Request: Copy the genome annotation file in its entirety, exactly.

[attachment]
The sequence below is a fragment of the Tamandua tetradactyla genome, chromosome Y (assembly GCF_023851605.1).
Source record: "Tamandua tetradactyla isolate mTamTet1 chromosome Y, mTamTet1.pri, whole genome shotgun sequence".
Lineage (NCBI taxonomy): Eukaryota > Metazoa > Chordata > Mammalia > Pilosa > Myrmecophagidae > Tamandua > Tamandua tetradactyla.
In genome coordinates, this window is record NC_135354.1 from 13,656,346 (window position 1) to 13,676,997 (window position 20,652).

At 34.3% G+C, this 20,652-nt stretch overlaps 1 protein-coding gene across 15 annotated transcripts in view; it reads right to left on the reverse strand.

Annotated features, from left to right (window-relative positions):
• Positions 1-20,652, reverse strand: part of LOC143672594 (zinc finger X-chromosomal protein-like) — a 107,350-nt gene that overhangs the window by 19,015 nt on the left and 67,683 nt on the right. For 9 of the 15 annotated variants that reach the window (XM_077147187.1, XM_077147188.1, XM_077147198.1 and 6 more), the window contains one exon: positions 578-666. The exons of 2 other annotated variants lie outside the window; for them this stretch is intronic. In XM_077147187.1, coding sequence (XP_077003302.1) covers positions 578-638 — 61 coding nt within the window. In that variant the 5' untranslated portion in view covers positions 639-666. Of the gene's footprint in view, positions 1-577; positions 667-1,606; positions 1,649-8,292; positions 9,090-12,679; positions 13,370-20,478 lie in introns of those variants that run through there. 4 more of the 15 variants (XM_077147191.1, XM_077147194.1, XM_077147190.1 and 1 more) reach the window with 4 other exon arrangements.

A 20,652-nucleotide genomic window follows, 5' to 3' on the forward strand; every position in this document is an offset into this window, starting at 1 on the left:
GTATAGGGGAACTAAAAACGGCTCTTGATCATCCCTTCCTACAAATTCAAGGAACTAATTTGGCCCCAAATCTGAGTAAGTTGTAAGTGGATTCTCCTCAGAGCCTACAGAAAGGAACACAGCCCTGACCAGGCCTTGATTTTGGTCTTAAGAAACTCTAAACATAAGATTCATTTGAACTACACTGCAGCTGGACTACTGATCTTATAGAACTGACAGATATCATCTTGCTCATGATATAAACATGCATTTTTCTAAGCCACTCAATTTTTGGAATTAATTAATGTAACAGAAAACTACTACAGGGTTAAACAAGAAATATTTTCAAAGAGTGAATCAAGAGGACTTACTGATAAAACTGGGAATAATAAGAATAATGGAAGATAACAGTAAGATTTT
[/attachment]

The sequence below is a fragment of the Tamandua tetradactyla genome, chromosome Y (assembly GCF_023851605.1).
Source record: "Tamandua tetradactyla isolate mTamTet1 chromosome Y, mTamTet1.pri, whole genome shotgun sequence".
Lineage (NCBI taxonomy): Eukaryota > Metazoa > Chordata > Mammalia > Pilosa > Myrmecophagidae > Tamandua > Tamandua tetradactyla.
In genome coordinates, this window is record NC_135354.1 from 13,656,346 (window position 1) to 13,676,997 (window position 20,652).

At 34.3% G+C, this 20,652-nt stretch overlaps 1 protein-coding gene across 15 annotated transcripts in view; it reads right to left on the reverse strand.

Annotated features, from left to right (window-relative positions):
• Positions 1-20,652, reverse strand: part of LOC143672594 (zinc finger X-chromosomal protein-like) — a 107,350-nt gene that overhangs the window by 19,015 nt on the left and 67,683 nt on the right. For 9 of the 15 annotated variants that reach the window (XM_077147187.1, XM_077147188.1, XM_077147198.1 and 6 more), the window contains one exon: positions 578-666. The exons of 2 other annotated variants lie outside the window; for them this stretch is intronic. In XM_077147187.1, coding sequence (XP_077003302.1) covers positions 578-638 — 61 coding nt within the window. In that variant the 5' untranslated portion in view covers positions 639-666. Of the gene's footprint in view, positions 1-577; positions 667-1,606; positions 1,649-8,292; positions 9,090-12,679; positions 13,370-20,478 lie in introns of those variants that run through there. 4 more of the 15 variants (XM_077147191.1, XM_077147194.1, XM_077147190.1 and 1 more) reach the window with 4 other exon arrangements.

A 20,652-nucleotide genomic window follows, 5' to 3' on the forward strand; every position in this document is an offset into this window, starting at 1 on the left:
GTATAGGGGAACTAAAAACGGCTCTTGATCATCCCTTCCTACAAATTCAAGGAACTAATTTGGCCCCAAATCTGAGTAAGTTGTAAGTGGATTCTCCTCAGAGCCTACAGAAAGGAACACAGCCCTGACCAGGCCTTGATTTTGGTCTTAAGAAACTCTAAACATAAGATTCATTTGAACTACACTGCAGCTGGACTACTGATCTTATAGAACTGACAGATATCATCTTGCTCATGATATAAACATGCATTTTTCTAAGCCACTCAATTTTTGGAATTAATTAATGTAACAGAAAACTACTACAGGGTTAAACAAGAAATATTTTCAAAGAGTGAATCAAGAGGACTTACTGATAAAACTGGGAATAATAAGAATAATGGAAGATAACAGTAAGATTTT